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Chimps in Uganda: Bustling Kampala and Unwanted Houseguests


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Traffic in Kampala. Photo: Maureen McCarthy.

Traffic in Kampala. Photo: Maureen McCarthy.

The first days of a research trip follow a characteristic pattern among the field researchers I know. The story goes something like this. Step 1: Arrive in capital city. Step 2: Run necessary errands as quickly as possible. Step 3: Leave capital city to get to field site. Step 4: Avoid capital city like the plague thereafter for as long as possible. (Note: Steps 2 and 3 are often accompanied by some amount of frustration. Do not expect things to go as planned.)

This pattern is typical because most field researchers enjoy being, well, in the field. The hassles of city life are a necessary obstacle to getting to the fun stuff.

A technician removes Lucy’s temporary window. Photo: Maureen McCarthy.

A technician removes Lucy’s temporary window. Photo: Maureen McCarthy.

So went our week. We spent most of it in Kampala, where we made necessary vehicle repairs, purchased supplies, and visited government offices. Chief among our list of vehicle repairs was finding a permanent replacement for a temporary window that had been glued onto Lucy (as my Land Cruiser is known). I got Lucy during my previous trip to Uganda last year, and she’s been in the care of friends during the intervening months since I left. We found her in good condition upon return, with the exception of this new window, which served to temporarily replace its shattered predecessor.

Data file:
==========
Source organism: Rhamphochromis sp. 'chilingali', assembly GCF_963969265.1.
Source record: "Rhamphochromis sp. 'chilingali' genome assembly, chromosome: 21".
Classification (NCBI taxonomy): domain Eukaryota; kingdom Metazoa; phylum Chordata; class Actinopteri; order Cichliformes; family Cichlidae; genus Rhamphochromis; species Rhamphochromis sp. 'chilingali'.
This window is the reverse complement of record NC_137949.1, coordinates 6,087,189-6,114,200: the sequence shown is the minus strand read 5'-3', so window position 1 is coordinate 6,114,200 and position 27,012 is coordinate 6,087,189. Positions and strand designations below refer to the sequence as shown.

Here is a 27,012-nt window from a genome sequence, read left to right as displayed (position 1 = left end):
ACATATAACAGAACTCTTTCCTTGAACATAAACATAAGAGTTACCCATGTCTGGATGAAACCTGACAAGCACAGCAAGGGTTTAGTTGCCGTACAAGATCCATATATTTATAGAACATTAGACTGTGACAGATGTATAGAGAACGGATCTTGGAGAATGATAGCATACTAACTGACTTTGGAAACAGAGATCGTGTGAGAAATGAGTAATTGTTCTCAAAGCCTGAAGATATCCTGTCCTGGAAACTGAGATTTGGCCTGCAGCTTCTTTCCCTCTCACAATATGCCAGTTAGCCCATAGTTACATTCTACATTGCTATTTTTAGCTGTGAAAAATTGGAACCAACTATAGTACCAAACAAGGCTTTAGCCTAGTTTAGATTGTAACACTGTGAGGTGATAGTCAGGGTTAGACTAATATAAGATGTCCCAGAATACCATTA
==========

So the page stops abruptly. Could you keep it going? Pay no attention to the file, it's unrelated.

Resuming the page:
We learned that the old window had been broken by a rock sent flying as someone cut grass nearby. Replacing the glass with a more permanent fix required meeting the automotive glass technicians in downtown Kampala. We met them on the street, where they emerged from a bustling, crowded sidewalk with the new window in hand. They proceeded to extract the old replacement window and install the new one right there on the sidewalk as passersby looked on. In about a half hour, they had completed the job admirably.

Photo: Jack Lester.

Photo: Jack Lester.

By the time we had completed this and various other tasks, we were ready to get out of the city. Our drive back to our home base of Hoima was a welcome change of pace from Kampala’s bustling crowds. As we made our way through the lush rolling hills and villages, we were at times awestruck by Uganda’s beauty.

Back in Hoima, we’ve been settling in for a few days. We’ve ordered furniture from a local carpenter, who will make some modest furnishings for our house.

Before we can fully move in, though, we had to evict some unwanted tenants. Jack discovered an aggressive spider in the garage. Upon closer inspection, he found that it resembled a black widow spider. It actually turned out to be a close relative, the brown widow spider, Latrodectus geometricus. Brown widow spiders, as we learned, carry toxic venom like their cousin the black widow spider, but typically inject less venom per bite.